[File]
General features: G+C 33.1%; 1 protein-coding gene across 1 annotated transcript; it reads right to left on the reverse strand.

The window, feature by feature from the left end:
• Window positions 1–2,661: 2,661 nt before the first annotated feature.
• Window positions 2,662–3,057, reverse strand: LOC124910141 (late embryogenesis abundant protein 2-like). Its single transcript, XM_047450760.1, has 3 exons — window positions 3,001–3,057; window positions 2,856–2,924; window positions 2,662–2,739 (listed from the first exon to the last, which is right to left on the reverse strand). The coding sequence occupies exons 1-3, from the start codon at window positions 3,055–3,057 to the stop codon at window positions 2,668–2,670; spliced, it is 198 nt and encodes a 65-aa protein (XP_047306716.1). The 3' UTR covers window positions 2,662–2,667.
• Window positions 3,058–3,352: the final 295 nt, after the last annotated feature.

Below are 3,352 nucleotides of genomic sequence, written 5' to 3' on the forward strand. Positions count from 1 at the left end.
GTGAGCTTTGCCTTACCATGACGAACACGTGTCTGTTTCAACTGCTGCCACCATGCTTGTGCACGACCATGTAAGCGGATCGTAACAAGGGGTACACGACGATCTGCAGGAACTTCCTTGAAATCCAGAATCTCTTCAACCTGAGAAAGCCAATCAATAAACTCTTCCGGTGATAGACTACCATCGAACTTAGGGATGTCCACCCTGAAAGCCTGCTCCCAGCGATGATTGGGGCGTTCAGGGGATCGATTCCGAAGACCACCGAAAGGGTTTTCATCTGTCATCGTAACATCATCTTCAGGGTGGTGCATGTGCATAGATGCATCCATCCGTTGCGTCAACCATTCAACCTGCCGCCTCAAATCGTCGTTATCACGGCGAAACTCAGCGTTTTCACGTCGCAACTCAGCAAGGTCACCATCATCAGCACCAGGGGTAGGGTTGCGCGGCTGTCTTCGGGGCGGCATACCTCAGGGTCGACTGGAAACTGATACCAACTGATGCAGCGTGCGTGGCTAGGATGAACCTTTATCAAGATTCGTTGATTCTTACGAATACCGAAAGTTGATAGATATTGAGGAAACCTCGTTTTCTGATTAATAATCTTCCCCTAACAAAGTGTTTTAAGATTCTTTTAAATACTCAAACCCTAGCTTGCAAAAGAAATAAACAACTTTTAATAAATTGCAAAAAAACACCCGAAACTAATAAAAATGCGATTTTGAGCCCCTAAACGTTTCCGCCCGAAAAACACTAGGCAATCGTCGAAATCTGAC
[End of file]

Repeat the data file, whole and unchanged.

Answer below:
General features: G+C 33.1%; 1 protein-coding gene across 1 annotated transcript; it reads right to left on the reverse strand.

The window, feature by feature from the left end:
• Window positions 1–2,661: 2,661 nt before the first annotated feature.
• Window positions 2,662–3,057, reverse strand: LOC124910141 (late embryogenesis abundant protein 2-like). Its single transcript, XM_047450760.1, has 3 exons — window positions 3,001–3,057; window positions 2,856–2,924; window positions 2,662–2,739 (listed from the first exon to the last, which is right to left on the reverse strand). The coding sequence occupies exons 1-3, from the start codon at window positions 3,055–3,057 to the stop codon at window positions 2,668–2,670; spliced, it is 198 nt and encodes a 65-aa protein (XP_047306716.1). The 3' UTR covers window positions 2,662–2,667.
• Window positions 3,058–3,352: the final 295 nt, after the last annotated feature.

Below are 3,352 nucleotides of genomic sequence, written 5' to 3' on the forward strand. Positions count from 1 at the left end.
GTGAGCTTTGCCTTACCATGACGAACACGTGTCTGTTTCAACTGCTGCCACCATGCTTGTGCACGACCATGTAAGCGGATCGTAACAAGGGGTACACGACGATCTGCAGGAACTTCCTTGAAATCCAGAATCTCTTCAACCTGAGAAAGCCAATCAATAAACTCTTCCGGTGATAGACTACCATCGAACTTAGGGATGTCCACCCTGAAAGCCTGCTCCCAGCGATGATTGGGGCGTTCAGGGGATCGATTCCGAAGACCACCGAAAGGGTTTTCATCTGTCATCGTAACATCATCTTCAGGGTGGTGCATGTGCATAGATGCATCCATCCGTTGCGTCAACCATTCAACCTGCCGCCTCAAATCGTCGTTATCACGGCGAAACTCAGCGTTTTCACGTCGCAACTCAGCAAGGTCACCATCATCAGCACCAGGGGTAGGGTTGCGCGGCTGTCTTCGGGGCGGCATACCTCAGGGTCGACTGGAAACTGATACCAACTGATGCAGCGTGCGTGGCTAGGATGAACCTTTATCAAGATTCGTTGATTCTTACGAATACCGAAAGTTGATAGATATTGAGGAAACCTCGTTTTCTGATTAATAATCTTCCCCTAACAAAGTGTTTTAAGATTCTTTTAAATACTCAAACCCTAGCTTGCAAAAGAAATAAACAACTTTTAATAAATTGCAAAAAAACACCCGAAACTAATAAAAATGCGATTTTGAGCCCCTAAACGTTTCCGCCCGAAAAACACTAGGCAATCGTCGAAATCTGAC